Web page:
MaM: You were a trailblazer then and you still are because no one else has been able to do the same. I find these days that creativity is lacking because of all the prefab apps out there that do everything for you.
TB: I think it takes away from the culture and from the skill used to create when you can press a button and have the computer scratching for you. You don’t really need a DJ. That’s what I hate, but it’s kind of a blessing and a curse with technology. Everyone thinks they can be a DJ now, but, for example, my sister recently bought herself a DJ controller, and now she talks like she’s a DJ. I’m over here thinking, ‘Why do you have this?’
MaM: See, all the technology scratching for you is just not the same to me.
TB: I guess you gotta get in where you fit in, right? It is what it is.
MaM: So, what first got you into DJing and music?
TB: That’s a great question. I was in a group with my brother and a good friend of ours. He lived right across the street from us. We were probably 9 or 10 years old. We had a little rap group and my uncle, who is from up north and used to come down and visit all the time, heard us rapping. He kind of took us under his wing and took us to a friend’s house where we did a little demo. The guy recording us went around the room asking each of us what we did, and my brother was like, ‘I’m the rapper,’ and my friend was like, ‘I’m the rapper, too.’ They get to me, and I go, ‘I’m the DJ’—mind you, I did not have any DJ equipment, but once I said that, it just stuck and we went from there.
I always just wanted to be a DJ. It's crazy to think about. I can’t recall one specific DJ who made me think, ‘That’s what I wanna do.” Now, I used to use my mom’s turntable sometimes. I used to take her stuff apart to see how it worked. She would bring records home, so I guess I can credit her as being the one to introduce me to hip-hop. I remember her bringing a record home by the Fat Boys and telling me to listen to [it]. It was ‘Jailhouse Rap’ and it stuck with me. She had also brought home a record by Roxanne Shanté. After that, though, I remember I was hooked.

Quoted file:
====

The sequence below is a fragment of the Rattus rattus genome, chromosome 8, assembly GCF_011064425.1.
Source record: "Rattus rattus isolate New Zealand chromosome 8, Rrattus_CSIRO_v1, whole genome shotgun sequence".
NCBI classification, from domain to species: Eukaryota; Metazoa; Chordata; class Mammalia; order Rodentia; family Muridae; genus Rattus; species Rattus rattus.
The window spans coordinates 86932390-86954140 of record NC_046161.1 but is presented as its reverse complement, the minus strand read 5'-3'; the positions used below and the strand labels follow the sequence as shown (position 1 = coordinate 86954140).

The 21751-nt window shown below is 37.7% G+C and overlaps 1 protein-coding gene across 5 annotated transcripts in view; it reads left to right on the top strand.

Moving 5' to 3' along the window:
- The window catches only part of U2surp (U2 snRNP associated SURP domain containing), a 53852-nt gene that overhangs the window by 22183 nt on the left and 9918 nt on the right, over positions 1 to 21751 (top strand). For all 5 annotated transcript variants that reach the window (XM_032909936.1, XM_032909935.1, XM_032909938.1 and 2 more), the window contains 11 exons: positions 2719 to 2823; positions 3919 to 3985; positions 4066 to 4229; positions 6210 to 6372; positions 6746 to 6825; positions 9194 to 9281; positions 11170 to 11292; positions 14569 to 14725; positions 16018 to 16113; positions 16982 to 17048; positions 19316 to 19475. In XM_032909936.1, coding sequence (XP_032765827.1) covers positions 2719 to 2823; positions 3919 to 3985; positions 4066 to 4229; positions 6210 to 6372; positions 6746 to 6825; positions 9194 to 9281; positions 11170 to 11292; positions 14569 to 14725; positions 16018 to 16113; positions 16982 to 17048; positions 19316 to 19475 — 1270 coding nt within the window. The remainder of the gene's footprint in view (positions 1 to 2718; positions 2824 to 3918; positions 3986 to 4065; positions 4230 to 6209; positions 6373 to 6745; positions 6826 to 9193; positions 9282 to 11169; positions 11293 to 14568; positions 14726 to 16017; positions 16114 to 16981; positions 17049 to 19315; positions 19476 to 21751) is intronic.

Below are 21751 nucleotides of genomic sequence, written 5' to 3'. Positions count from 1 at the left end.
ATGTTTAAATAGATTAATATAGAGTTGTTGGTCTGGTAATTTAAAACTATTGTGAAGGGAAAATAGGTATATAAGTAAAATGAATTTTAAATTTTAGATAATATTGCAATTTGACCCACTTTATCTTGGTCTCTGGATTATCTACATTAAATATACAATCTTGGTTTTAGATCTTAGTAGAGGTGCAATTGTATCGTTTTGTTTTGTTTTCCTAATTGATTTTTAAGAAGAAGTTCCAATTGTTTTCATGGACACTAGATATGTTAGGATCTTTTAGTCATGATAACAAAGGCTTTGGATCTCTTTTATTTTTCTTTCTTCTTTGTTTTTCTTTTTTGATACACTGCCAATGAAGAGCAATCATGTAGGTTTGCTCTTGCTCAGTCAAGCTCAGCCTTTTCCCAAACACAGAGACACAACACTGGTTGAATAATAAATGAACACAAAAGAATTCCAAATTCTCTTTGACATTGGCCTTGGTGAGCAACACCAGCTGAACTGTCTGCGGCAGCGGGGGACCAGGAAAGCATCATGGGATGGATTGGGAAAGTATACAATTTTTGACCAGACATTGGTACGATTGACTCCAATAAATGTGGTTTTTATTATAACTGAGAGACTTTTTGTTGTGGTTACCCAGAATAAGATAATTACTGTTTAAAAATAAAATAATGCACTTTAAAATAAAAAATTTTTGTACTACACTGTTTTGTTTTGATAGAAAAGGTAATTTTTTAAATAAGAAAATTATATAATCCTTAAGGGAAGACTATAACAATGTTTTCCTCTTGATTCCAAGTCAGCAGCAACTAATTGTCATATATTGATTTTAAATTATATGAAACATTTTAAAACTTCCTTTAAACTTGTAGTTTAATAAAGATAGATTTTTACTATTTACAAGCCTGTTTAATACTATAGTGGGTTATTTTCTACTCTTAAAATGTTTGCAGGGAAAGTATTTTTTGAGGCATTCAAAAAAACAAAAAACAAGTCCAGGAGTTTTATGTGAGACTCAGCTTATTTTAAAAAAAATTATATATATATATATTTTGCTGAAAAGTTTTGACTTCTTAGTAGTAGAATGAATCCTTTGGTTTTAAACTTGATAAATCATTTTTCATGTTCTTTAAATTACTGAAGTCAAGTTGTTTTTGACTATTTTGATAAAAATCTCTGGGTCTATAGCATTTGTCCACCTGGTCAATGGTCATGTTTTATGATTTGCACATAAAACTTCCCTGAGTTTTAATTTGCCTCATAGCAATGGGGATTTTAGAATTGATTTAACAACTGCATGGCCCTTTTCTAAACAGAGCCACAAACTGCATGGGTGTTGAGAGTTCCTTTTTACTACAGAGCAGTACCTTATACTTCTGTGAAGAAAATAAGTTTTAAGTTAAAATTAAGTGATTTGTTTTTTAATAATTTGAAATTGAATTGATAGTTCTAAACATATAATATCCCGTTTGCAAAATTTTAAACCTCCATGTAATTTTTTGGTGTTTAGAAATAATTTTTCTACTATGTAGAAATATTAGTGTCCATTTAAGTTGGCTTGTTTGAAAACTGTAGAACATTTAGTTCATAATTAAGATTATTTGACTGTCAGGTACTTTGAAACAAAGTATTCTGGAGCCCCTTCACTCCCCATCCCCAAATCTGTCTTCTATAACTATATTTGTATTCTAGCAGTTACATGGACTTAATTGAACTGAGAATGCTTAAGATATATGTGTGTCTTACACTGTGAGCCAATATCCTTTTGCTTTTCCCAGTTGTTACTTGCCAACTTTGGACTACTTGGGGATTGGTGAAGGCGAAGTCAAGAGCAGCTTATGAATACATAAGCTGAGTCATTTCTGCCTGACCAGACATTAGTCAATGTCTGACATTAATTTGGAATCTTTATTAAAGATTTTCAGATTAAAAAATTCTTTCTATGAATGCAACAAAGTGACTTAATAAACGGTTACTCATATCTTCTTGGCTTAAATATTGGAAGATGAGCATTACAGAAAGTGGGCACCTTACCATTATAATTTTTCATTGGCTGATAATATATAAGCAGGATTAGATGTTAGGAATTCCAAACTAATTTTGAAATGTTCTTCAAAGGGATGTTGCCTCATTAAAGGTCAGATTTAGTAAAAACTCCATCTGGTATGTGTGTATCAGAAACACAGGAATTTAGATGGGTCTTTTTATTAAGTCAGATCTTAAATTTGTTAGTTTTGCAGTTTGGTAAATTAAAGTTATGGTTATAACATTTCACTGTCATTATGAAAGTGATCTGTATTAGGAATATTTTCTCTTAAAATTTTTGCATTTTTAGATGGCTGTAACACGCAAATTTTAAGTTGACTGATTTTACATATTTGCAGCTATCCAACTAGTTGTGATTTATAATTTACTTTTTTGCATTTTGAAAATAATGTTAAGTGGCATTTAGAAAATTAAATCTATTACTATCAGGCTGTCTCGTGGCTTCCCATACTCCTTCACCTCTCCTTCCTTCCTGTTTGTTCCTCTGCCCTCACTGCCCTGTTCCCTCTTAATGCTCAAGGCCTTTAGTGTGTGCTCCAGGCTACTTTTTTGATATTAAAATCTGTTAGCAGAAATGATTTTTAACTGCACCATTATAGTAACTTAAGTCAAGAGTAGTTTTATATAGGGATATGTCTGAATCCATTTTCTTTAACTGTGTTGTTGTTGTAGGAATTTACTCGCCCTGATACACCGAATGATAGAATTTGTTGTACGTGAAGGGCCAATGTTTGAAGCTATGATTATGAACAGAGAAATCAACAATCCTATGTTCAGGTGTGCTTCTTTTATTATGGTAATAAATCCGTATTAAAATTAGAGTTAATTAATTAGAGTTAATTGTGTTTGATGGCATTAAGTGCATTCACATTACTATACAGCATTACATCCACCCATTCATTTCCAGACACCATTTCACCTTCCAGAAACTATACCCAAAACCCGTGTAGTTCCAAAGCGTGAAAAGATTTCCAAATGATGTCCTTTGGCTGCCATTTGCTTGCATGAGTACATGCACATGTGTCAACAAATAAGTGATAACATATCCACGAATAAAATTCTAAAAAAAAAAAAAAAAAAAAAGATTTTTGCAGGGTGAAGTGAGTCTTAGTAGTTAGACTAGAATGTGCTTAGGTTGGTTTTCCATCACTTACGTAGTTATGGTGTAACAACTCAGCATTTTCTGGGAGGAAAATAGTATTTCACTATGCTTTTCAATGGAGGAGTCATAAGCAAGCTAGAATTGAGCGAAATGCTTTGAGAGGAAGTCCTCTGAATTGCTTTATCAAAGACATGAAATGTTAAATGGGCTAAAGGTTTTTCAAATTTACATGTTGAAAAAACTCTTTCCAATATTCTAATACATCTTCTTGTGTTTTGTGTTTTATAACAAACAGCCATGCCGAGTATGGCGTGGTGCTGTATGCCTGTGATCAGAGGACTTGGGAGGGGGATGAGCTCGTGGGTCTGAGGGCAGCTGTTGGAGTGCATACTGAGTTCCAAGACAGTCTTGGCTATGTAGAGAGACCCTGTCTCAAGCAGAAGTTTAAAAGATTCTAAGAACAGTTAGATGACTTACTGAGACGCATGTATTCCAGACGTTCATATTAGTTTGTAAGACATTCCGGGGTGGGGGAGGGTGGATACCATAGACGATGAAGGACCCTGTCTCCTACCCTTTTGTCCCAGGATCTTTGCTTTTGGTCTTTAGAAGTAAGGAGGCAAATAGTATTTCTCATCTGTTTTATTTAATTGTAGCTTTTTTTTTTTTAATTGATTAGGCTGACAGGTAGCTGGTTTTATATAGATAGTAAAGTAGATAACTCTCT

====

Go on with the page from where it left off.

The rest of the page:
MaM: So, she didn’t care you were taking apart her turntable? Wait, did she know?
TB: I don’t think she knew. I used to take her speakers apart, too, just to see how they worked.
MaM: Then you put it back together the same way so she never noticed?
TB: Yeah. Still to this day she doesn’t know.
MaM: Well, she does now!
MaM: So, let me ask you: Who are you inspired by from that period of growing up?
TB: I would say Jam Master Jay was a huge influence, ya know? I mean, Jazzy Jeff was a huge influence, too. DJ Magic Mike from Vicious Base and DJ Scratch from EPMD, too. I love all those DJs. I love a lot of DJs.
MaM: I miss the music from that time period. I would love to bring it back and teach this generation what good rap and good hip-hop is.
TB: That’s one reason I’m doing what I’m doing … [to] keep it alive. I used to think there wasn’t a place for it anymore, and I tried to create new stuff for the newer generation and stuff. I was just sitting down one day, and I was like, ‘I’m gonna put this mix out, this Wu-Tang one,’ and it just took off! I was like, ‘Oh shoot! People are still out there still loving this.’
MaM: Yep, like me. I was creeping around on your Instagram page and was like, “Man, this dude is awesome!”
TB: Thank you.
MaM: Just being honest. I love everything I’ve seen so far. My next question for you would have to be, at what age did you officially start DJing with your own equipment and everything?
TB: Here’s a funny story. My aunt, God bless her soul, she bought [me] my first turntable. I used to watch Yo! MTV Raps and I saw the turntables the DJs were using, and I thought to myself, ‘Man, what kind of turntables are they using?’ A guy from my neighborhood had this magazine called J&R Music World. It was in New York, and that is where my aunt is from. I was looking through the book one day and came across the turntable all the DJs were using [and] I knew I needed that turntable. We had a family gathering and my aunt knew I loved music, [so] I told her about the turntable I had seen. She told me that if I made As and Bs on my report card that she would buy me my first turntable.
MaM: How old were you at that point?
TB: I was in high school … 9th grade. … I ended up not making [all] As and Bs on my report card; I actually made a C. I went back to my teacher, though, and I was able to convince her to change my grade to a B. (laughs) I went right [then] and called my aunt to tell her the news, and about a week later, I came home from school one day and there was a turntable sitting in the chair in my living room. From then on, it was uphill.